Tsunami remembrance through research and dissemination

Posted on March 26, 2005  /  0 Comments

It has been three months since Sri Lanka lost 40,000 valuable lives and the Indian Ocean region 300,000. Given below is the e-mail message that LIRNEasia sent to its friends and well wishers on this sad day of remembrance. It is being posted here in case we missed your e-mail address or got it wrong.

Three-month alms giving in remembrance of the victims of the 2004 Indian Ocean tsunami

Prompt action to establish an effective National Early Warning System is the best memorial we can build to the 40,000 valuable lives that were swept away for the lack of a few minutes of warning and a little awareness.—NEWS:SL Concept Paper

It is customary in Sri Lanka to offer a dana (an alms giving wherein offerings are made to monks and the resulting merit is offered to the departed) three months after the death of a dear one. On the 26th of March 2005, we offer merit to the 40,000 fellow Sri Lankans who were swept away (and the 300,000 in the region) on that terrible day of December 26th, 2004 by making donations to the public good and by seeking the participation of our friends and colleagues in the dana.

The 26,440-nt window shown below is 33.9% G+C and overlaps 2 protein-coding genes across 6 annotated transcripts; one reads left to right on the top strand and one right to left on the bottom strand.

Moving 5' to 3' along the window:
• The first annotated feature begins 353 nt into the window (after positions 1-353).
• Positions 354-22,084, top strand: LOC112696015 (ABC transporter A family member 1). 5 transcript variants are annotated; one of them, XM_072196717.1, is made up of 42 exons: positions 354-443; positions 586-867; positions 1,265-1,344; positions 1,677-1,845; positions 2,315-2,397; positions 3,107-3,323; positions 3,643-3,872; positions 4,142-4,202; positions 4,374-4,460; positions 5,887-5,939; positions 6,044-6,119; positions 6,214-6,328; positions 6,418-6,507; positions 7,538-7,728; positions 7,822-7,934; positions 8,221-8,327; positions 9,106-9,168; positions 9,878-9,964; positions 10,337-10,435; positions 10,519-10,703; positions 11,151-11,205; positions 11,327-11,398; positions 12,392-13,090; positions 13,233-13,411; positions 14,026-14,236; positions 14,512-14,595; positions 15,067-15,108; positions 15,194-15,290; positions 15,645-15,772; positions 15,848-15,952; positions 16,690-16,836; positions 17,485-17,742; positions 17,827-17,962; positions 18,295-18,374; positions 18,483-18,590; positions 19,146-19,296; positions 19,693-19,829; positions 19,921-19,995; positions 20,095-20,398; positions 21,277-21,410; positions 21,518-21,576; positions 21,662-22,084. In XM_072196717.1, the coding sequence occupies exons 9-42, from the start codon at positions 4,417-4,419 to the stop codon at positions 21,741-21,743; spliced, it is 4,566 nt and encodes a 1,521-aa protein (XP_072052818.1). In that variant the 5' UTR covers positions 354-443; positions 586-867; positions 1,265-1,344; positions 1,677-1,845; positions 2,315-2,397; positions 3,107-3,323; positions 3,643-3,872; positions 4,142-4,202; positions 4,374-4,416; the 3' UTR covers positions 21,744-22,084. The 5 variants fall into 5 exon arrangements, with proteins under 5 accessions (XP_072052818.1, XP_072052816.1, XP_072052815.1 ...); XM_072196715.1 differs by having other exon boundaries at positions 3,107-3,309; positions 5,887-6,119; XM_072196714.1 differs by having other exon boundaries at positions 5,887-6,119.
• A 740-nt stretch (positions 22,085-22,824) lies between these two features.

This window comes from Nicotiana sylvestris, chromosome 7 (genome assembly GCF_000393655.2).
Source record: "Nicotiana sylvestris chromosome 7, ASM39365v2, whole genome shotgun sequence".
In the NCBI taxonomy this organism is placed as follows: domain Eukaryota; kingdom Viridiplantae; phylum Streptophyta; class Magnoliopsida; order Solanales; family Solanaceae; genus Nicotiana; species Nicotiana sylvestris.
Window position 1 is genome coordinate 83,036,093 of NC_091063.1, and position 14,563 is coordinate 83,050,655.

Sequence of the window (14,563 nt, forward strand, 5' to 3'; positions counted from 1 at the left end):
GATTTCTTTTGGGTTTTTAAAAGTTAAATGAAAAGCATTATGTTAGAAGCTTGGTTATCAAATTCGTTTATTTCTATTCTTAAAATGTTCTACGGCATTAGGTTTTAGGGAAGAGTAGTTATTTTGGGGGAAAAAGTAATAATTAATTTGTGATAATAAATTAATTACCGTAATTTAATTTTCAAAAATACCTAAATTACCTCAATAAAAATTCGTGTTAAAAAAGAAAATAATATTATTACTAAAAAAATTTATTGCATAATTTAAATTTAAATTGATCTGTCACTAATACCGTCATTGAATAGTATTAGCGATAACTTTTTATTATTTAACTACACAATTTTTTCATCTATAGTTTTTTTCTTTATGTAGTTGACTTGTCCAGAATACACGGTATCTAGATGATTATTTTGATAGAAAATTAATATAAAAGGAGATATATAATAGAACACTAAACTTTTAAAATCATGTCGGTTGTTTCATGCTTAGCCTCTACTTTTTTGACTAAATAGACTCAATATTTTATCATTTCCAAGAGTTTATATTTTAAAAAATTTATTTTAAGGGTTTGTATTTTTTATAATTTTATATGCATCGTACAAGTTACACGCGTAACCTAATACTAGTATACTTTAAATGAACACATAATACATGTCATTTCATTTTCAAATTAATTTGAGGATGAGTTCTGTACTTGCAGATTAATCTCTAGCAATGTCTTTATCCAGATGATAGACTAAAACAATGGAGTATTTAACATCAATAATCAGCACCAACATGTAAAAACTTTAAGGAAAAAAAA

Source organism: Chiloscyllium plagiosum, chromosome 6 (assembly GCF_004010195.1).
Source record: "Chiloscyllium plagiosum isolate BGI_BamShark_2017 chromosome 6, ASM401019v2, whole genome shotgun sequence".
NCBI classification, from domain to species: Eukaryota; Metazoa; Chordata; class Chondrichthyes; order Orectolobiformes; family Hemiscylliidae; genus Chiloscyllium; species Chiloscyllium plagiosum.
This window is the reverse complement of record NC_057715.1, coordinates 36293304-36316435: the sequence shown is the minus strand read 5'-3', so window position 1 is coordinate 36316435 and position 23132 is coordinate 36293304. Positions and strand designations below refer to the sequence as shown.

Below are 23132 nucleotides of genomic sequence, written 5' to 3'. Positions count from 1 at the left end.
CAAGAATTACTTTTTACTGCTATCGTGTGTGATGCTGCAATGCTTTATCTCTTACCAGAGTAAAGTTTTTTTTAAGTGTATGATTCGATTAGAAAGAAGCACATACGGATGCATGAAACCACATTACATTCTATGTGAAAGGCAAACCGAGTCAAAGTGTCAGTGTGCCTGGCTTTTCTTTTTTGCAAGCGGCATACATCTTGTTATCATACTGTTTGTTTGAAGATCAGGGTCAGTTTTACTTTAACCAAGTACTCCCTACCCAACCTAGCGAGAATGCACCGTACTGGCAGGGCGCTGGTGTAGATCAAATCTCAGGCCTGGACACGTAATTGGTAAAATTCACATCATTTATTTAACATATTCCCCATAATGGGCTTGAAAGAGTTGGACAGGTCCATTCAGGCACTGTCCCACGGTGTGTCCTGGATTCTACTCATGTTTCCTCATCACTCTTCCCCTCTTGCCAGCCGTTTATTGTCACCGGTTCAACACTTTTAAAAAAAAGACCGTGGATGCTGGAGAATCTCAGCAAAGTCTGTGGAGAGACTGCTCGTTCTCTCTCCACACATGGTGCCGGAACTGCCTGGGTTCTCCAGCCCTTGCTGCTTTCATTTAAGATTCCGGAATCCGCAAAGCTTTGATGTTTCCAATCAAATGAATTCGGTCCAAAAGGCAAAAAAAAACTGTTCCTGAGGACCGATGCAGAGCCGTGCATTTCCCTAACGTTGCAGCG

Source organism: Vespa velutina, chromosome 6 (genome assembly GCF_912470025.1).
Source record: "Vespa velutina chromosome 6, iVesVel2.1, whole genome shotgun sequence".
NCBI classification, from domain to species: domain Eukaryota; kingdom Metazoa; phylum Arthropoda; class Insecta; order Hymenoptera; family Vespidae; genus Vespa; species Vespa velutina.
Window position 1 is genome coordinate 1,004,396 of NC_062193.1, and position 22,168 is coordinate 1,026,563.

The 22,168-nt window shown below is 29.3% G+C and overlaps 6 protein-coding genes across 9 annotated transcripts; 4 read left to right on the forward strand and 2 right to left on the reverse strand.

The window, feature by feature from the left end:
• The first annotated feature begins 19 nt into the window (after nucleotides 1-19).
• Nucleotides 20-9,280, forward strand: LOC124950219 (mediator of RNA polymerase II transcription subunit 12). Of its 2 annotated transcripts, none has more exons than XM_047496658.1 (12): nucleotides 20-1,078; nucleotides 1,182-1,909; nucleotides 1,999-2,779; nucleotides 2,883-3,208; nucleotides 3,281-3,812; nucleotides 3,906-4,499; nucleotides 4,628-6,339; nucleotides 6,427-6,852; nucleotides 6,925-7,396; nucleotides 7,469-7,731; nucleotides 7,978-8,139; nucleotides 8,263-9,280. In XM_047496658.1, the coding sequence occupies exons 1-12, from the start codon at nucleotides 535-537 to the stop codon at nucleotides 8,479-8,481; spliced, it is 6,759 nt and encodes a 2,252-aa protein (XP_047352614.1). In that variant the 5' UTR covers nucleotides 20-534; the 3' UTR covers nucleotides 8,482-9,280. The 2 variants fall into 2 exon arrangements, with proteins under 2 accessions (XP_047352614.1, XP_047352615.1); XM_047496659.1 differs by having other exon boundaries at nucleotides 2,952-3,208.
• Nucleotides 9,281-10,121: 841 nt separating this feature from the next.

We at LIRNEasia in Sri Lanka were fortunate to not lose those in our team or in our immediate families. But like for everyone in Sri Lanka, the tragedy is proximate: there are only a few degrees of separation between the living and the dead. Palitha Gunawardene, a colleague who worked closely with me as Director of Economic Affairs at the Telecom Regulatory Commission and his wife were swept away at the Yala National Park. Good friends were saved by happenstance. While the individual tragedies are what truly matter, the aggregate effect is also not insignificant: one in 500 dead; one in 20 displaced from their homes; thousands still under canvas as the hottest time of the year approaches. The hopes of transcending the politics of division that have for so long bedeviled this country are fading. Three months later, we grieve for our loved ones who were swept away and also for the living who have to deal with the aftermath. But move forward we must.